Abele obviously doesn’t care that I have been a strong voice of the taxpayers and of my district.  It doesn’t matter that I listened when the voters in Franklin, Hales Corners and Oak Creek rejected his wheel tax by almost 90%.  It doesn’t matter that I have a good working relationship with my colleagues which has resulted in many public road and park improvements in my district. 

No, Abele wants all or nothing.  Abele wants to get his way 100% of the time or he targets those who stand up to him.  This is very scary for those whom I represent because he wouldn’t be spending money to attack me or produce puff pieces for my opponent unless she is willing to take orders.  My opponent will be a rubber stamp of the County Executive’s policies.  That much is clear.  

Voters shouldn’t be fooled by the shiny mailers they will receive or the robo calls they will most likely get in the next two months.  Voters should ask themselves why?  Lately we have seen Chris Abele act more and more like a petulant child who has used his family’s wealth to get whatever he wants and he doesn’t like that I have told him NO.  That’s Why!!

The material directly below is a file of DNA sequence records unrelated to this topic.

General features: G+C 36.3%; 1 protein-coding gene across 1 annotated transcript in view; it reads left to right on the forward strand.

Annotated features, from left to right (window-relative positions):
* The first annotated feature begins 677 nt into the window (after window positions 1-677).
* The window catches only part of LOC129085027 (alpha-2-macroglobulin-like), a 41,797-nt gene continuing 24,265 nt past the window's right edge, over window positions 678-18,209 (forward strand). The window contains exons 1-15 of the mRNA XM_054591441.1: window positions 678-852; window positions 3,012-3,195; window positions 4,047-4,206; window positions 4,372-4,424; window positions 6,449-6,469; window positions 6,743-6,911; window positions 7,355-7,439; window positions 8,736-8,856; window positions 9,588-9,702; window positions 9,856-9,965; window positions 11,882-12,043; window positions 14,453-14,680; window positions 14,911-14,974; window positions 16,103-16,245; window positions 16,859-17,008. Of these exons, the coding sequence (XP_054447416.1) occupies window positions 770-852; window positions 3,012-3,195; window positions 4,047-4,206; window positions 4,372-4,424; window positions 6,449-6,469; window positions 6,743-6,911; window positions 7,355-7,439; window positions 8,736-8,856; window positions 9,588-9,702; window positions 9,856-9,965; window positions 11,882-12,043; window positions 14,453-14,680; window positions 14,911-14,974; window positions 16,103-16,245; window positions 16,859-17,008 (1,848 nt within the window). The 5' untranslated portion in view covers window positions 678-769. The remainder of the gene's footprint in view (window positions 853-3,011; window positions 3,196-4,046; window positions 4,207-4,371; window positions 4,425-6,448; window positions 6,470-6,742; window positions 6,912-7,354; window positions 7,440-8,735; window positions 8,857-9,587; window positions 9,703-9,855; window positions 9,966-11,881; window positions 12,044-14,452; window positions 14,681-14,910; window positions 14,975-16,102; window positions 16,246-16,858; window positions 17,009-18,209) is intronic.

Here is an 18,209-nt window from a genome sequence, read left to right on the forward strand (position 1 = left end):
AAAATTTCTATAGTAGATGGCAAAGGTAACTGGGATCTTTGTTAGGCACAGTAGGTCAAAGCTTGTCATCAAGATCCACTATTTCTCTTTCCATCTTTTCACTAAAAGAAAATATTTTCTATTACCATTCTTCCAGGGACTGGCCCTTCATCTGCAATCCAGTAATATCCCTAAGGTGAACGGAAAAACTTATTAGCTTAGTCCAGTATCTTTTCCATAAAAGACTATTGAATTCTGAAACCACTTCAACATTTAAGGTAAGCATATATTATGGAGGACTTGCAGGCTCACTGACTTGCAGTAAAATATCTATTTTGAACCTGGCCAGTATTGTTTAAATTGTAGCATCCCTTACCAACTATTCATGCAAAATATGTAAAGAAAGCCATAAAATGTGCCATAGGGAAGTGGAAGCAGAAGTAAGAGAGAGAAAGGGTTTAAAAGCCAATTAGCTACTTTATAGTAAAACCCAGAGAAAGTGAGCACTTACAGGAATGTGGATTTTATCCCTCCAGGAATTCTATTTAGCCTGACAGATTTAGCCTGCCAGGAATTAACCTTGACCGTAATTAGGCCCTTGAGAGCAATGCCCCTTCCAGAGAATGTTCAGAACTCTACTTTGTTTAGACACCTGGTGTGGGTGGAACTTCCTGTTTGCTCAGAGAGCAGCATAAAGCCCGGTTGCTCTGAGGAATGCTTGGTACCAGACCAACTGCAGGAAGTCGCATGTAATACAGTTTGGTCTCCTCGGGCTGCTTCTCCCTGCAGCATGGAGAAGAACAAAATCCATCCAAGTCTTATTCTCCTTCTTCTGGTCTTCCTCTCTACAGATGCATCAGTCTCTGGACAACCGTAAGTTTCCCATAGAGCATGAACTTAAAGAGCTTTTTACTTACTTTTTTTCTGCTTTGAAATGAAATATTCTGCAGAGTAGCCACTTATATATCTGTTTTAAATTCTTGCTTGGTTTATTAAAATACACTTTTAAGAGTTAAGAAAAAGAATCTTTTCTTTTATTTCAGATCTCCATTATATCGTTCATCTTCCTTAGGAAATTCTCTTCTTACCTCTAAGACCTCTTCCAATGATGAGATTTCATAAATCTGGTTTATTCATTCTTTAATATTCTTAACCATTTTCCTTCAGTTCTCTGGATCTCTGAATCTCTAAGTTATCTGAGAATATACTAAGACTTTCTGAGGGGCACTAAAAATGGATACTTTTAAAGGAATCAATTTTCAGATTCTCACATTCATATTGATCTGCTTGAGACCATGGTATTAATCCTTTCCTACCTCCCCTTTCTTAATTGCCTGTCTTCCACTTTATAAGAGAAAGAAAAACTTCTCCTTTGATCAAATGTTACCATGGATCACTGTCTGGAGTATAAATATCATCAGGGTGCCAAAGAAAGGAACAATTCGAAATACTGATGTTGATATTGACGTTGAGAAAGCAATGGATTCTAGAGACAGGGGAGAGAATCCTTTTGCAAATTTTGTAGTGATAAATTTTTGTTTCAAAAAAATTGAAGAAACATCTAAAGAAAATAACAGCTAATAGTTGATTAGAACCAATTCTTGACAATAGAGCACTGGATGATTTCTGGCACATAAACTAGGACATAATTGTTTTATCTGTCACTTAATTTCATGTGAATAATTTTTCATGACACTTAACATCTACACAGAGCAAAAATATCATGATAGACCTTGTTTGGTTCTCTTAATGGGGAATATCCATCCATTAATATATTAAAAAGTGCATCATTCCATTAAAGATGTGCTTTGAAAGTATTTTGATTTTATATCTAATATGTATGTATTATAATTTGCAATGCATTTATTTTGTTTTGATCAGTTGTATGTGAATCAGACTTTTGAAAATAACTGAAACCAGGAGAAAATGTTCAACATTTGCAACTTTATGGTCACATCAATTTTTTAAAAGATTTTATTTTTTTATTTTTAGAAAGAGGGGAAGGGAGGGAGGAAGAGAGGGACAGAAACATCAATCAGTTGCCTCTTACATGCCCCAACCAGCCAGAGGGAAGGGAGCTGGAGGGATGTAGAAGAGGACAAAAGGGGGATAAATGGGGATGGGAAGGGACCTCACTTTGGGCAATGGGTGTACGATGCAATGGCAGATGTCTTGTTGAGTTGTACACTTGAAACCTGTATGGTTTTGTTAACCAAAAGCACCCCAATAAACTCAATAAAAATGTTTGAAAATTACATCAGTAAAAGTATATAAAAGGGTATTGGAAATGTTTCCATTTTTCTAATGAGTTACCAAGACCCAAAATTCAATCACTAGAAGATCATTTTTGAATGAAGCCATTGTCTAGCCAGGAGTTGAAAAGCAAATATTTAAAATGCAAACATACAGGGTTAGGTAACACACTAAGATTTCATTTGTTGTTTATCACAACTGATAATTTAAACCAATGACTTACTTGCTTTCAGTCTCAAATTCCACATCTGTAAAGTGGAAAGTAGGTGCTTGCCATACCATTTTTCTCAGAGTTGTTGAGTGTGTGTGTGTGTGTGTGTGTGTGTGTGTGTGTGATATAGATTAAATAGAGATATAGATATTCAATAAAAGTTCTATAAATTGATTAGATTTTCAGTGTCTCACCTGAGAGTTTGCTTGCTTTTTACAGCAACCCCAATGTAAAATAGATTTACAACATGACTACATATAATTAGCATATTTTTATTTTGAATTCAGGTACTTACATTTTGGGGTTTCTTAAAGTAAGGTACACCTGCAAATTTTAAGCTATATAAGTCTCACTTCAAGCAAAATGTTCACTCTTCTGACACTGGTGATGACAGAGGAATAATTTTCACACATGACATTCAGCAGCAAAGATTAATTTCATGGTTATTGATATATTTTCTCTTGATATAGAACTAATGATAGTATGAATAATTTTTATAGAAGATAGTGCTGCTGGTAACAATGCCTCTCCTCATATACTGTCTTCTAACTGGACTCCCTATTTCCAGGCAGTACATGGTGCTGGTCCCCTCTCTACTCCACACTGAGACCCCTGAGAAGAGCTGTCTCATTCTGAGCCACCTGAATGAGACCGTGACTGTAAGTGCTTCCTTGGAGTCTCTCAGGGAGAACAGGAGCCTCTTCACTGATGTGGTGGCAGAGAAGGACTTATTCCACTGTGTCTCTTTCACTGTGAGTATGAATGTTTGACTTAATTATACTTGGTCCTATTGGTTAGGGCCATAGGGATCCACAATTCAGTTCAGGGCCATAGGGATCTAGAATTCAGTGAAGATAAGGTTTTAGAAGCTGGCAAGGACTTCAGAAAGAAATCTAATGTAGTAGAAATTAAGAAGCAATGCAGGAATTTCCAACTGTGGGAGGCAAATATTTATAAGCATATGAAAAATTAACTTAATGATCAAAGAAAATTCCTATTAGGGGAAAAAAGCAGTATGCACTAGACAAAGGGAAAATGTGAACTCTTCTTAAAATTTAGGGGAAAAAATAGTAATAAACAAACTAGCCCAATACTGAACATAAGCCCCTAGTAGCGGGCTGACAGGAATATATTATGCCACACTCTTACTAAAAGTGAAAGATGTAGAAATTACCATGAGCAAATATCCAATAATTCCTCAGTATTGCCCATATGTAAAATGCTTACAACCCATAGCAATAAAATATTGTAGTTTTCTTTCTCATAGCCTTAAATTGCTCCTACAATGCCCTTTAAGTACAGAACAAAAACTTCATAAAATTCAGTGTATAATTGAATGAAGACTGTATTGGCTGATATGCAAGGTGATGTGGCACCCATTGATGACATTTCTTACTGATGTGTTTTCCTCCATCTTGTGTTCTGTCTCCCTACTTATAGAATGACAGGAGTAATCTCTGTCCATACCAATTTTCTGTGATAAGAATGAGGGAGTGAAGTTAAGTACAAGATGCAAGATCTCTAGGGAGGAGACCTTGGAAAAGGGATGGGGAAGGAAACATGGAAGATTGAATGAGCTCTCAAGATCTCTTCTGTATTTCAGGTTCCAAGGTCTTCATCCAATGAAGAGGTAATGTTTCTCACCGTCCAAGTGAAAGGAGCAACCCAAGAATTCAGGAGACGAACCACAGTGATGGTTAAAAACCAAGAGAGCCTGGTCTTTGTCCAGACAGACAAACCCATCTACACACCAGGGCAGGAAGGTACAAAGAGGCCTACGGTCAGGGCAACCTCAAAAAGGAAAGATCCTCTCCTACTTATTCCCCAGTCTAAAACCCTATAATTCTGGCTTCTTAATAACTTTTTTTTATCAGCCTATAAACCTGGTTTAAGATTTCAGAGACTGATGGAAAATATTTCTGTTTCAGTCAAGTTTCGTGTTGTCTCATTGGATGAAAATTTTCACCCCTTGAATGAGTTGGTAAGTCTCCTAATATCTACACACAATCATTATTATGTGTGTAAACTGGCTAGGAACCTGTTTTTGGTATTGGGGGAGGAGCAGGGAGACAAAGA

I don’t live in the 9th supervisory district. However I was a very interested observer in this race that got ugly fast. In 2016 I supported Logsdon. Not so this time.

In an effort to unseat Taylor, Logsdon went extremely negative. An online Logsdon campaign ad I saw had the narrator bringing up some of Taylor’s past indiscretions that I won’t get into that occurred  many, many years ago.

If the intent was to be personally savage and brutal the ad succeeded.

Throughout my professional career that has been loaded with politics, either reporting, blogging, or talking about it, I have steadfastly held that negative campaigning is appropriate.

That is, if it’s true. And I would add an additional caveat. If it’s relevant.

There were constant, almost daily attack pieces mailed to voters, bankrolled by Abele’s committee.

Logsdon said little during the campaign, leaving Supervisor Deanna Alexander to act as her spokeswoman. Alexander defended Logsdon, claiming Logsdon’s campaign wasn’t putting out the negative literature, that it was the work of others. I submit that Logsdon was complicit. Neither she nor Alexander condemned the trashy lit pieces.

Shortly before the election Alexander went public with a lengthy attack piece posted on her own website where she alleged Taylor screamed at her when the two were heading into a private meeting downtown, castigated her in the elevator up to the meeting, and continued to embarrass her at the meeting.

An elected official blasting another colleague, in public and/or at a private meeting, isn’t exactly anything new.

Alexander hoped to get some mileage when she pitched it to WISN’s Mark Belling but she had to be disappointed when the topic came up on March 26, 2018. Here’s an excerpt of Belling’s on-air commentary.

I find likeability to be about at the bottom of what I care about in a politician.